I also recently started learning the guitar and I fear my lack of progress with the right-handed instrument may also be due to me being left-handed in addition to the shortage of free time.

When I was in kindergarten, I had an awesome teacher; probably the best I’ve ever had. In many ways she’s the reason I am who I am today and was really responsible for cultivating my curiosity and a tenacity when it comes to satiating it. That aspect has stayed with me to this day, but unfortunately, she had a not so awesome assistant.

Despite me being left-handed, the assistant, in a not so delicate way, made sure I used the right hand when writing, although my repeated switch to the left should have been a hint. The mere concept of a left-handed writer seemed to have been alien to her and, since I was 2-3 at the time, I couldn’t really mount an effective protest. As a result, I now write mostly with my right hand. This is far more common than a lot of people realise.

But she did at least show me how to hold my pencil correctly so I guess I’m grateful for that.

Nginx + PHP + MySQL on Windows in 6 minutes

The last time I posted a tutorial on Nginx, there wasn’t a native port of the server available. Riez Opuz posted a link to his Xenstack project on that post that prompted me to write the rest of what I’ve been putting off. It’s a good way to tweak the stack to your own needs.

I tried to leave this as “in 5 minutes”, but then I remembered how long it would take to download MySQL… Even on broadband.

Kevin Worthington had very kindly provided a Cygwin build that ran on Windows, however Nginx now has a Windows build that we can use and this time, we can add MySQL to the list as well. To keep everything compatible, we’ll be using the 32 bit versions for all downloads.

Once you’ve also downloaded Nginx (0.8.53 at the time of this post), head on to the PHP libraries and remember to download the Windows Libraries only (5.3.3 as of today) and select the thread safe version. The first steps are the same with the exception of the download link to MySQL and we need the no-install download.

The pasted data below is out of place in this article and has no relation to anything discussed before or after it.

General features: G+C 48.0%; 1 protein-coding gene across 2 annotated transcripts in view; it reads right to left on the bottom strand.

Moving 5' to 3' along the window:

Make sure to follow this directory structure!

Extract the Nginx files to C:\nginx
Extract PHP to C:\nginx\php
Extract MySQL to C:\nginx\mysql

First, let’s configure MySQL

MySQL no-install is a freakin’ huge download so feel free to delete mysql-test, Embedded, sql-bench and folders named debug once unzipped. If you want to minimize the folder even more, you can optionally delete any .pdb files. This would come in handy if you want to deploy the whole ensamble on a thumb drive or package it for a demo application and are really penny-pinching the available storage space.

Once the cleanup is complete, copy my-medium.ini in C:\nginx\mysql\ into my.ini. I think the medium configuration takes care of most uses and, for a moderately busy site, it fares pretty well.

Always try to copy exising files before making changes instead of outright renaming them. This way, if something goes wrong with the new configuration, we still have the original handy to start over..

Open up the newly copied my.ini file and change the [client] block to match the following.

#password	= your_password
port		= 3306
socket		= c:/nginx/mysql/tmp/mysql.sock

Note the Unix style forward-slashes.

Now in the [mysqld] block in the same file, change to match the following :

port		= 3306
socket		= c:/nginx/mysql/tmp/mysql.sock
basedir		= c:/nginx/mysql
datadir		= c:/nginx/mysql/data
bind-address	= localhost
key_buffer_size = 16M
max_allowed_packet = 1M
table_open_cache = 64
sort_buffer_size = 512K
net_buffer_length = 8K
read_buffer_size = 256K
read_rnd_buffer_size = 512K
myisam_sort_buffer_size = 8M

Now let’s try and run our MySQL server

Start a new command line window…
Note: If you’re running Windows Vista or above with UAC enabled, you need to right click on the command line link and select “Run as administrator”.. If you get a message saying “Install/Remove of the Service Denied!” when trying to start MySQL later on, then you probably have UAC running, so this step is very important.

Navigate to C:\nginx\mysql\bin\ and run :

mysqld --install-manual

There should be a slight delay followed by a “Service successfully installed”. We then must run :

net start mysql

…And if there are no errors noted, then Congratulations!

Before we proceed, we need to run some housekeeping operations. In the same command line window, run :

mysqladmin -u root password newpassword